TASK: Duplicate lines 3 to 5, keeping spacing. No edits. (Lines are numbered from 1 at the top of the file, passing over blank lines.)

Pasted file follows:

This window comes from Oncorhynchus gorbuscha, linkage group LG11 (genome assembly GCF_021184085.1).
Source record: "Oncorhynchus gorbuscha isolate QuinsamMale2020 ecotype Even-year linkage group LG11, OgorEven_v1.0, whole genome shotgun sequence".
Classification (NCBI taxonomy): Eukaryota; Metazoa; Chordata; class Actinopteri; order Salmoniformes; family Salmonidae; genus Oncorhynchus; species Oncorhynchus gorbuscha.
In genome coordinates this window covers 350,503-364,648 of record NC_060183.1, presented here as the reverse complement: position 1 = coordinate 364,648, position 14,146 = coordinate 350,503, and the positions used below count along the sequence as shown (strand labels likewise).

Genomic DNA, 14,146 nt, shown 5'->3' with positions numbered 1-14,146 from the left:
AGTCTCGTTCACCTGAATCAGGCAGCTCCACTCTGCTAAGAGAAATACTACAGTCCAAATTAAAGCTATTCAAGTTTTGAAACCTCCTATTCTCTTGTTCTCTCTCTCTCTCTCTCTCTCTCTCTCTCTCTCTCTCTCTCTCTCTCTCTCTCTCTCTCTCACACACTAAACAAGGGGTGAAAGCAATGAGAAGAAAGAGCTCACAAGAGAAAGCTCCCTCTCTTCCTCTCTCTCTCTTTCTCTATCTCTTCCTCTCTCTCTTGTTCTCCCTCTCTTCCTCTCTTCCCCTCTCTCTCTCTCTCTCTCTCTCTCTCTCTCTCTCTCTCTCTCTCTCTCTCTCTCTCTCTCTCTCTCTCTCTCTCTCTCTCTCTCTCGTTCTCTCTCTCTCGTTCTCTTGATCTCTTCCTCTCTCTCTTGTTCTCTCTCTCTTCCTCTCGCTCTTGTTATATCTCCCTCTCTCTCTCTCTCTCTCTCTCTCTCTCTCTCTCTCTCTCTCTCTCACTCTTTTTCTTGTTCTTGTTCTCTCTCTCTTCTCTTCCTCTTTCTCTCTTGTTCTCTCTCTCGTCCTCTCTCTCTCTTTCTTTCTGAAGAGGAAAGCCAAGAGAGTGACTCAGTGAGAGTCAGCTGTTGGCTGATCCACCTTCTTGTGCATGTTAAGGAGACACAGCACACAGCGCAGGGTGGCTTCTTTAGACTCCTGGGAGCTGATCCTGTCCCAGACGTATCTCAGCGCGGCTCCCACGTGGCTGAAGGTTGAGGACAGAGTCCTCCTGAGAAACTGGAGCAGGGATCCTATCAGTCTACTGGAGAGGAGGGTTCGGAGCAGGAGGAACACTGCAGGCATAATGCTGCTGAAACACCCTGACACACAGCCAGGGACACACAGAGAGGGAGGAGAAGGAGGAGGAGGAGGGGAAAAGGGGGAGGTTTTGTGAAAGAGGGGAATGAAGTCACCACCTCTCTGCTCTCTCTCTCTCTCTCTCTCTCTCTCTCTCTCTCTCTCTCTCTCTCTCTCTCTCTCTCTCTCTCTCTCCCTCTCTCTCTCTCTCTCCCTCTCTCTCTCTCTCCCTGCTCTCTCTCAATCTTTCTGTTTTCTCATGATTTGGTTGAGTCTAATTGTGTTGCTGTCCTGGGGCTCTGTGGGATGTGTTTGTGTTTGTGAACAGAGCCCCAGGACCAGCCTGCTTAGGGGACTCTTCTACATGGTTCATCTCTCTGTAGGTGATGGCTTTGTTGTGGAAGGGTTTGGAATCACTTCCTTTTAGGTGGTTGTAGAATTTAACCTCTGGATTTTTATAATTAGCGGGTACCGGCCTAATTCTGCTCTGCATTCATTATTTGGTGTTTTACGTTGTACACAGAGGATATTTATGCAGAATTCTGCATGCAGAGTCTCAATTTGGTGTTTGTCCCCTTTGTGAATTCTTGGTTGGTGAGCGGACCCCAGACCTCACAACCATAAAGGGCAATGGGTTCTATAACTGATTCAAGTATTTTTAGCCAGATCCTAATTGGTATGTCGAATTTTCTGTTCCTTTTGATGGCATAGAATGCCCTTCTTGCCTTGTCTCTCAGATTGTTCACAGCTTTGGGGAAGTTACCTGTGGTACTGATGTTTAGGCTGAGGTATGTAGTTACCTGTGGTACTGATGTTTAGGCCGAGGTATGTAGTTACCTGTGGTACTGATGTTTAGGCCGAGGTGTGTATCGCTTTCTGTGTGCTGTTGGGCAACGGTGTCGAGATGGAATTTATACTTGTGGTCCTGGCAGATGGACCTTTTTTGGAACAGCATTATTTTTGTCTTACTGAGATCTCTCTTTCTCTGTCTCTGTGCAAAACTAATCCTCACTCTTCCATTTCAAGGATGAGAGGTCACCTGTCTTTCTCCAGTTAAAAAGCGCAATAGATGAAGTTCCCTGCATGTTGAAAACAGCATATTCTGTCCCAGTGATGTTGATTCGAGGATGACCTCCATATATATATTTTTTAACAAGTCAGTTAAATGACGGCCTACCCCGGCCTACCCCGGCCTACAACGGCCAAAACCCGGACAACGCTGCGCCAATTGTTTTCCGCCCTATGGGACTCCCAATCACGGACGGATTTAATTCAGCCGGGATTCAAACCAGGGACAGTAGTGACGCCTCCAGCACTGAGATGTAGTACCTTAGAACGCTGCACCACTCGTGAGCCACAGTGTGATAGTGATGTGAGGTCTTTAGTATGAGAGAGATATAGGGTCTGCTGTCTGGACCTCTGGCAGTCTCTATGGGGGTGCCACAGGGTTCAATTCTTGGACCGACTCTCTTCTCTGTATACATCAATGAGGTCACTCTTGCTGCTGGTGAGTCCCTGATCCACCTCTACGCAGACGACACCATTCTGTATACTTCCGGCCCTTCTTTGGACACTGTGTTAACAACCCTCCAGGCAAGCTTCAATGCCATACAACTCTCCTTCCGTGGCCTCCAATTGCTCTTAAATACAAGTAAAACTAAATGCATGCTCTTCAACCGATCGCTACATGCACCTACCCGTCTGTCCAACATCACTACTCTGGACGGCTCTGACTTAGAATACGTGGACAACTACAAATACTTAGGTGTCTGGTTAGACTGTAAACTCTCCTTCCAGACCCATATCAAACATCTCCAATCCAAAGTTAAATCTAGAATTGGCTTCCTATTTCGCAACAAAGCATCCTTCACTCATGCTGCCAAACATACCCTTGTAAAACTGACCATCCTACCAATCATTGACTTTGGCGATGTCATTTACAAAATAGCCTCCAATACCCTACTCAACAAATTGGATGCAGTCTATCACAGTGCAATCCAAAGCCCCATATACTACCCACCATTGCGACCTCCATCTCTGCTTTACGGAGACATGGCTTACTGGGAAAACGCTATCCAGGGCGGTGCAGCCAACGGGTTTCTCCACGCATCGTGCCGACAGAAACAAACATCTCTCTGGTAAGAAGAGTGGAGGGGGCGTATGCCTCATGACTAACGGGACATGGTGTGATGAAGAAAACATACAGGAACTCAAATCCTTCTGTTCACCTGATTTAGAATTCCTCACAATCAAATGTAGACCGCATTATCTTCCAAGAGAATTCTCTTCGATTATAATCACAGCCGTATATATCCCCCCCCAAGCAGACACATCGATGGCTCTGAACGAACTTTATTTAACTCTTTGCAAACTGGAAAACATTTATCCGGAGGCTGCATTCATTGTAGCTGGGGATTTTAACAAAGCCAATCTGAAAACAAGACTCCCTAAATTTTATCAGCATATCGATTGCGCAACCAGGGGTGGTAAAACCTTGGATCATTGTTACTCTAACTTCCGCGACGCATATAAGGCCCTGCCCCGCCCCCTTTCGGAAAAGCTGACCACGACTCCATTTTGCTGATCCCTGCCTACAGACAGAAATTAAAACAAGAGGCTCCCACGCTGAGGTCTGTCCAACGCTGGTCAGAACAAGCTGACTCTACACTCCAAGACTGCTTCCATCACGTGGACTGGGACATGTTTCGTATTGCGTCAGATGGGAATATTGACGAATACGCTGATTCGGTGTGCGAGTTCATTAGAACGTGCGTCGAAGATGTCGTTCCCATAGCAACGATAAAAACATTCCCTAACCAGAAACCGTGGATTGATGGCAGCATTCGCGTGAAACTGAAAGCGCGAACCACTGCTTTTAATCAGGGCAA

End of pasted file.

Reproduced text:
Classification (NCBI taxonomy): Eukaryota; Metazoa; Chordata; class Actinopteri; order Salmoniformes; family Salmonidae; genus Oncorhynchus; species Oncorhynchus gorbuscha.
In genome coordinates this window covers 350,503-364,648 of record NC_060183.1, presented here as the reverse complement: position 1 = coordinate 364,648, position 14,146 = coordinate 350,503, and the positions used below count along the sequence as shown (strand labels likewise).

Genomic DNA, 14,146 nt, shown 5'->3' with positions numbered 1-14,146 from the left: